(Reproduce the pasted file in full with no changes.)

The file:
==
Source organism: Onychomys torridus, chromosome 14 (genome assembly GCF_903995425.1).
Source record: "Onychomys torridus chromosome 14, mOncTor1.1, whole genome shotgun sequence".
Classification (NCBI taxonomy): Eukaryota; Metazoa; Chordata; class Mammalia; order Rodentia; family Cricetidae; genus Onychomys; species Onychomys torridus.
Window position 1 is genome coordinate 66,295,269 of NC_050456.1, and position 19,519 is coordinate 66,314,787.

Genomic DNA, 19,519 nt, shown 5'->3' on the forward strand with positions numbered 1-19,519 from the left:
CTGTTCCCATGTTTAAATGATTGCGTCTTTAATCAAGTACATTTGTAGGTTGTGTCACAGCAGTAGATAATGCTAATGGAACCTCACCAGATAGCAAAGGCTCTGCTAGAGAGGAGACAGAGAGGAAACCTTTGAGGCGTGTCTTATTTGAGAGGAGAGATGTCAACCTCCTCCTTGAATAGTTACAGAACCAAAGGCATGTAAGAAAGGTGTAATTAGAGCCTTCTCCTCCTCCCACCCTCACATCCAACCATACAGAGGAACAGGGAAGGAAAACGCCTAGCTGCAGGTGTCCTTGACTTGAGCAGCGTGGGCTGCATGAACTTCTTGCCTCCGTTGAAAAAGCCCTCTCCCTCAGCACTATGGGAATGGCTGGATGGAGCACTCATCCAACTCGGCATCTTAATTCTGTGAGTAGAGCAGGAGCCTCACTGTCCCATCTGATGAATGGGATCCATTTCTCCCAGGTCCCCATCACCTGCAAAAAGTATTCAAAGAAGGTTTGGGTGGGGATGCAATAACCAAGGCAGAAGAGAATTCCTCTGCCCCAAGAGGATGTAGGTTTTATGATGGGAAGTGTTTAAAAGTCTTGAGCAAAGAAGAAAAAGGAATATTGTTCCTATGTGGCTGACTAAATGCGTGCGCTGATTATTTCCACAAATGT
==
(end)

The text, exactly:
Source organism: Onychomys torridus, chromosome 14 (genome assembly GCF_903995425.1).
Source record: "Onychomys torridus chromosome 14, mOncTor1.1, whole genome shotgun sequence".
Classification (NCBI taxonomy): Eukaryota; Metazoa; Chordata; class Mammalia; order Rodentia; family Cricetidae; genus Onychomys; species Onychomys torridus.
Window position 1 is genome coordinate 66,295,269 of NC_050456.1, and position 19,519 is coordinate 66,314,787.

Genomic DNA, 19,519 nt, shown 5'->3' on the forward strand with positions numbered 1-19,519 from the left:
CTGTTCCCATGTTTAAATGATTGCGTCTTTAATCAAGTACATTTGTAGGTTGTGTCACAGCAGTAGATAATGCTAATGGAACCTCACCAGATAGCAAAGGCTCTGCTAGAGAGGAGACAGAGAGGAAACCTTTGAGGCGTGTCTTATTTGAGAGGAGAGATGTCAACCTCCTCCTTGAATAGTTACAGAACCAAAGGCATGTAAGAAAGGTGTAATTAGAGCCTTCTCCTCCTCCCACCCTCACATCCAACCATACAGAGGAACAGGGAAGGAAAACGCCTAGCTGCAGGTGTCCTTGACTTGAGCAGCGTGGGCTGCATGAACTTCTTGCCTCCGTTGAAAAAGCCCTCTCCCTCAGCACTATGGGAATGGCTGGATGGAGCACTCATCCAACTCGGCATCTTAATTCTGTGAGTAGAGCAGGAGCCTCACTGTCCCATCTGATGAATGGGATCCATTTCTCCCAGGTCCCCATCACCTGCAAAAAGTATTCAAAGAAGGTTTGGGTGGGGATGCAATAACCAAGGCAGAAGAGAATTCCTCTGCCCCAAGAGGATGTAGGTTTTATGATGGGAAGTGTTTAAAAGTCTTGAGCAAAGAAGAAAAAGGAATATTGTTCCTATGTGGCTGACTAAATGCGTGCGCTGATTATTTCCACAAATGT